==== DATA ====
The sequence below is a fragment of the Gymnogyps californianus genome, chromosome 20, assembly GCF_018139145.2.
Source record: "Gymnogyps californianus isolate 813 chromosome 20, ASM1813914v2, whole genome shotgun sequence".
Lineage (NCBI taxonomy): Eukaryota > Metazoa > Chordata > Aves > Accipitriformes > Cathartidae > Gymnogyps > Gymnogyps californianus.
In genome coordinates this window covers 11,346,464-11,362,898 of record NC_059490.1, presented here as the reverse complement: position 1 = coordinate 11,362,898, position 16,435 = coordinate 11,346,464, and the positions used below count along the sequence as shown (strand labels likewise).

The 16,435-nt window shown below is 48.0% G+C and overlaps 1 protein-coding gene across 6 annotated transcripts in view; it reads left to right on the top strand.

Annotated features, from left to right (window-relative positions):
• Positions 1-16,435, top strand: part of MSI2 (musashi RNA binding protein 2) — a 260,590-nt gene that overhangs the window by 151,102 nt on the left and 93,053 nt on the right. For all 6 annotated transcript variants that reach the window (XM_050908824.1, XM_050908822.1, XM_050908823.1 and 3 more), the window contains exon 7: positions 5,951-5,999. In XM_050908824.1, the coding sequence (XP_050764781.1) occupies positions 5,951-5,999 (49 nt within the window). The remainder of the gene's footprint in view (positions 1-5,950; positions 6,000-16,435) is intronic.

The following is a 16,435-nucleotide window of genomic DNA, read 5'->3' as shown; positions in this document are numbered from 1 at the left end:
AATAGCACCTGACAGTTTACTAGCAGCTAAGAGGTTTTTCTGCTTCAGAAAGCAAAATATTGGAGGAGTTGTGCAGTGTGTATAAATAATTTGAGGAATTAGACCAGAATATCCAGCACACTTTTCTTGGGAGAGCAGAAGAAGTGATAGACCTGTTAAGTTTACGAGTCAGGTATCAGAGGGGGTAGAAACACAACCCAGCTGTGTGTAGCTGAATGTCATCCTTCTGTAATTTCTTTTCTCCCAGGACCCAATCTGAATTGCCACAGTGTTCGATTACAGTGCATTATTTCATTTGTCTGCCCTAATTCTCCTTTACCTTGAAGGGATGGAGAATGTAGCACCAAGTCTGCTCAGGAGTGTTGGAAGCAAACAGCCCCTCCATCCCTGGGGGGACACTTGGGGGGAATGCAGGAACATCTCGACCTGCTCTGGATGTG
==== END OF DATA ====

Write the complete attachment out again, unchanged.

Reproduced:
The sequence below is a fragment of the Gymnogyps californianus genome, chromosome 20, assembly GCF_018139145.2.
Source record: "Gymnogyps californianus isolate 813 chromosome 20, ASM1813914v2, whole genome shotgun sequence".
Lineage (NCBI taxonomy): Eukaryota > Metazoa > Chordata > Aves > Accipitriformes > Cathartidae > Gymnogyps > Gymnogyps californianus.
In genome coordinates this window covers 11,346,464-11,362,898 of record NC_059490.1, presented here as the reverse complement: position 1 = coordinate 11,362,898, position 16,435 = coordinate 11,346,464, and the positions used below count along the sequence as shown (strand labels likewise).

The 16,435-nt window shown below is 48.0% G+C and overlaps 1 protein-coding gene across 6 annotated transcripts in view; it reads left to right on the top strand.

Annotated features, from left to right (window-relative positions):
• Positions 1-16,435, top strand: part of MSI2 (musashi RNA binding protein 2) — a 260,590-nt gene that overhangs the window by 151,102 nt on the left and 93,053 nt on the right. For all 6 annotated transcript variants that reach the window (XM_050908824.1, XM_050908822.1, XM_050908823.1 and 3 more), the window contains exon 7: positions 5,951-5,999. In XM_050908824.1, the coding sequence (XP_050764781.1) occupies positions 5,951-5,999 (49 nt within the window). The remainder of the gene's footprint in view (positions 1-5,950; positions 6,000-16,435) is intronic.

The following is a 16,435-nucleotide window of genomic DNA, read 5'->3' as shown; positions in this document are numbered from 1 at the left end:
AATAGCACCTGACAGTTTACTAGCAGCTAAGAGGTTTTTCTGCTTCAGAAAGCAAAATATTGGAGGAGTTGTGCAGTGTGTATAAATAATTTGAGGAATTAGACCAGAATATCCAGCACACTTTTCTTGGGAGAGCAGAAGAAGTGATAGACCTGTTAAGTTTACGAGTCAGGTATCAGAGGGGGTAGAAACACAACCCAGCTGTGTGTAGCTGAATGTCATCCTTCTGTAATTTCTTTTCTCCCAGGACCCAATCTGAATTGCCACAGTGTTCGATTACAGTGCATTATTTCATTTGTCTGCCCTAATTCTCCTTTACCTTGAAGGGATGGAGAATGTAGCACCAAGTCTGCTCAGGAGTGTTGGAAGCAAACAGCCCCTCCATCCCTGGGGGGACACTTGGGGGGAATGCAGGAACATCTCGACCTGCTCTGGATGTG